Analysing some of the industry examples, banks that have had greater success in addressing their data challenges have been those which are most able to frame their data efforts within a clear ownership structure, often placing responsibility for driving data improvements at least in part on those who originate and maintain the data in question. Similarly, being able to tie specific inbound data quality issues to specific cost and downstream productivity issues, as well as understanding what business opportunities better data may bring, can enable successful banks to tie data program deliveries to ”monetised” data benefits and thereby enable them to view improved data as a valuable asset. This ability to monetise the benefits of this improved data can provide a competitive advantage for front office teams to increase revenue as well as allowing support functions to work efficiently and better manage financial resources, such as RWA.
Alongside this, banks are increasingly looking to emergent technologies to help them meet their data challenges – intelligent solutions to fix, manage, store, aggregate and distribute data can offer banks some respite from the need to resolve and remove data challenges through wholesale infrastructure re-writes by providing simpler technology-based paths through them.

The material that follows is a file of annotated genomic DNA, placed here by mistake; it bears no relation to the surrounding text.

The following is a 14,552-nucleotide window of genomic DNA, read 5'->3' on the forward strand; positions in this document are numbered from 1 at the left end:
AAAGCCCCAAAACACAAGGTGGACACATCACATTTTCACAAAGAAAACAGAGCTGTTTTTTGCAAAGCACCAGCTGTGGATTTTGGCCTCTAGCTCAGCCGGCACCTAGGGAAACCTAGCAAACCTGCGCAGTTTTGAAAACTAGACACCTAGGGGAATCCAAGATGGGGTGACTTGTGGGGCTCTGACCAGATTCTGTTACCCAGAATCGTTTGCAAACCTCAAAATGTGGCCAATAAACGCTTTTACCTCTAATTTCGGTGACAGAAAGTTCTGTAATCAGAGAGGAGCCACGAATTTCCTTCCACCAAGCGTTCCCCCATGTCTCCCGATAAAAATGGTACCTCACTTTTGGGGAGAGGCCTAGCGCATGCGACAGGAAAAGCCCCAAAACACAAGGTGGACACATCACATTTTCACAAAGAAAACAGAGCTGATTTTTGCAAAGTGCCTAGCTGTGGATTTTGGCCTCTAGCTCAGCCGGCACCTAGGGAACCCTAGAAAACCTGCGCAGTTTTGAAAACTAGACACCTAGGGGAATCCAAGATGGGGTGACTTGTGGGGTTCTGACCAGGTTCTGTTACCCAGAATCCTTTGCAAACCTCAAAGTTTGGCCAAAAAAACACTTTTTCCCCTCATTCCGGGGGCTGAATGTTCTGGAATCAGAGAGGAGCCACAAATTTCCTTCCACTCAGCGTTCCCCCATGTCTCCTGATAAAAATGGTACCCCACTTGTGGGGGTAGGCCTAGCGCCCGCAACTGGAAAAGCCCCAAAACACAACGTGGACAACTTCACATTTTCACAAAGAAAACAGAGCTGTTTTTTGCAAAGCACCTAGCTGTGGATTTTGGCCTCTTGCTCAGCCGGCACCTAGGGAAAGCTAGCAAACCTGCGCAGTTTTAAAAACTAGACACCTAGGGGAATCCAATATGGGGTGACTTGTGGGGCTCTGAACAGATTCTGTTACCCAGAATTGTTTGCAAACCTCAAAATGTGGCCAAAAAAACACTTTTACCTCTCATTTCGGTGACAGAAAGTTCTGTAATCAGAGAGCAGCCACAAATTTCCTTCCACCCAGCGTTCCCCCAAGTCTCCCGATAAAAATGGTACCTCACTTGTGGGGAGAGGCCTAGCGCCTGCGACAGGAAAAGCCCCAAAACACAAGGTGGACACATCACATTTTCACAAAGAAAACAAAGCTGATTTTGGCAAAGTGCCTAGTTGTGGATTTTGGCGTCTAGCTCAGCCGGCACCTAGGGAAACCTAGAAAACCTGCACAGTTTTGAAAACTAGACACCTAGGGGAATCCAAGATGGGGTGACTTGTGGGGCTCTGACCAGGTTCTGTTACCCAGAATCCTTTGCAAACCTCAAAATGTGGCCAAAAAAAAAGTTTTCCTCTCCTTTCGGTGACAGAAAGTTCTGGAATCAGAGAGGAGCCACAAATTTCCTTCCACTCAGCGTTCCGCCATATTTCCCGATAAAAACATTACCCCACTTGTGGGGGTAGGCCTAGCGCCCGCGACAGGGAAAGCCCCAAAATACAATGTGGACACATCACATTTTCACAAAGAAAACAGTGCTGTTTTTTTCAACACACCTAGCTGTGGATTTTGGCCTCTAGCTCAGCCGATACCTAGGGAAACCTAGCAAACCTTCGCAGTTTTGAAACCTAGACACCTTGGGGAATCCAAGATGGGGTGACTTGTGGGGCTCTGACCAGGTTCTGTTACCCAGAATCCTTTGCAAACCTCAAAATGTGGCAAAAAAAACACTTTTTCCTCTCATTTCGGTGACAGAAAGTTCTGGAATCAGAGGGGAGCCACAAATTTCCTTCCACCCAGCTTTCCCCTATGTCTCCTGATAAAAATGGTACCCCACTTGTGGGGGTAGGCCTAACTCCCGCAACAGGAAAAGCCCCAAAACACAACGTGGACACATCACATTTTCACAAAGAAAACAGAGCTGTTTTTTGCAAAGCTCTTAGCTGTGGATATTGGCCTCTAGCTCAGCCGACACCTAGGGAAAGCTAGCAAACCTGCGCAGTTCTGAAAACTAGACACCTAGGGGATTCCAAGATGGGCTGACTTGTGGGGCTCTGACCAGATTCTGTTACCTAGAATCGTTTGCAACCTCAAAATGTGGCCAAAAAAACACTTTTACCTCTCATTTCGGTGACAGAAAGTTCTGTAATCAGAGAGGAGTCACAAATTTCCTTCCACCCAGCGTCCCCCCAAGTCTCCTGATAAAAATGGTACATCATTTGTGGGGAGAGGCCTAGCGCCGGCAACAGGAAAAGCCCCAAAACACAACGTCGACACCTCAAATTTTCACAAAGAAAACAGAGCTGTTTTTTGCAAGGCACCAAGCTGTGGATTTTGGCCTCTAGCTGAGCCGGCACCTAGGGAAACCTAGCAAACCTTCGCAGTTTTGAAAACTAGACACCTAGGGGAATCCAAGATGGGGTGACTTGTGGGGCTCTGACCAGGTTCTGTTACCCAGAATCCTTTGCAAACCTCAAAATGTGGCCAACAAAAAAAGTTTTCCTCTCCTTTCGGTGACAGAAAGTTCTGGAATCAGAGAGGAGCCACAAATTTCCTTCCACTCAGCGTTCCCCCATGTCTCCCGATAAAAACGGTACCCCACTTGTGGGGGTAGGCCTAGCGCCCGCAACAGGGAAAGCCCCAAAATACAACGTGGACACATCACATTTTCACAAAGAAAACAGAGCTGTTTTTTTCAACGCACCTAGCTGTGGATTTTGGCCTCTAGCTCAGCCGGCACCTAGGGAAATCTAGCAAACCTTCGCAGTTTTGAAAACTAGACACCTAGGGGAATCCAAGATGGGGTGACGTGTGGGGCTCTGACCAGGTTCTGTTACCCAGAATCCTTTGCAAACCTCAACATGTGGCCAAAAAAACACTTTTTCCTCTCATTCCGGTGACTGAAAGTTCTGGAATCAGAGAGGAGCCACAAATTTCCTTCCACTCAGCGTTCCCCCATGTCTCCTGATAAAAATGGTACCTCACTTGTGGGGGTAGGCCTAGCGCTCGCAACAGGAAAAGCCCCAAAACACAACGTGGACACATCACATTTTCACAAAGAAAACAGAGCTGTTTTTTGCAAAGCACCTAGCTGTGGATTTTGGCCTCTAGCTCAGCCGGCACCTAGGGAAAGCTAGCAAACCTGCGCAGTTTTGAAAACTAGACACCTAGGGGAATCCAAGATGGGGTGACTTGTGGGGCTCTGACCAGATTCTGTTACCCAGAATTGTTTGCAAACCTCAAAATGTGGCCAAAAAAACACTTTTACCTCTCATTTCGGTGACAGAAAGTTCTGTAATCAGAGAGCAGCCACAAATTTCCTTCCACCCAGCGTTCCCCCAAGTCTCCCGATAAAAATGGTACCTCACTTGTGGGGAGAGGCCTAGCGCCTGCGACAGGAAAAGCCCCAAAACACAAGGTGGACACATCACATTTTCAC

In the meantime, Deloitte remains committed to helping our clients however we can as they seek to tailor their own approach to their own situation and their short, medium and long term challenges.
1Progress in adopting the Principles for effective risk data aggregation and risk reporting, June 2018
2BCBS Progress in adopting the Principles for effective risk data aggregation and risk reporting, January 2015, pp. 3, Par. 1.4
3ECB Report on the Thematic Review on effective risk data aggregation and risk reporting
4The risk measures requested were the FINREP-based Non Performing Loans granted to SMEs and the COREP-based retail deposits outflows within the liquidity coverage ratio.
5The SSM is the system of banking supervision in Europe, comprising the ECB and national authorities, which since 2014 has provided a common supervisory approach across the most significant banks across the Eurozone countries.
6See BCBS Progress in adopting the Principles for effective risk data aggregation and risk reporting, December 2015, pp. 4 par.1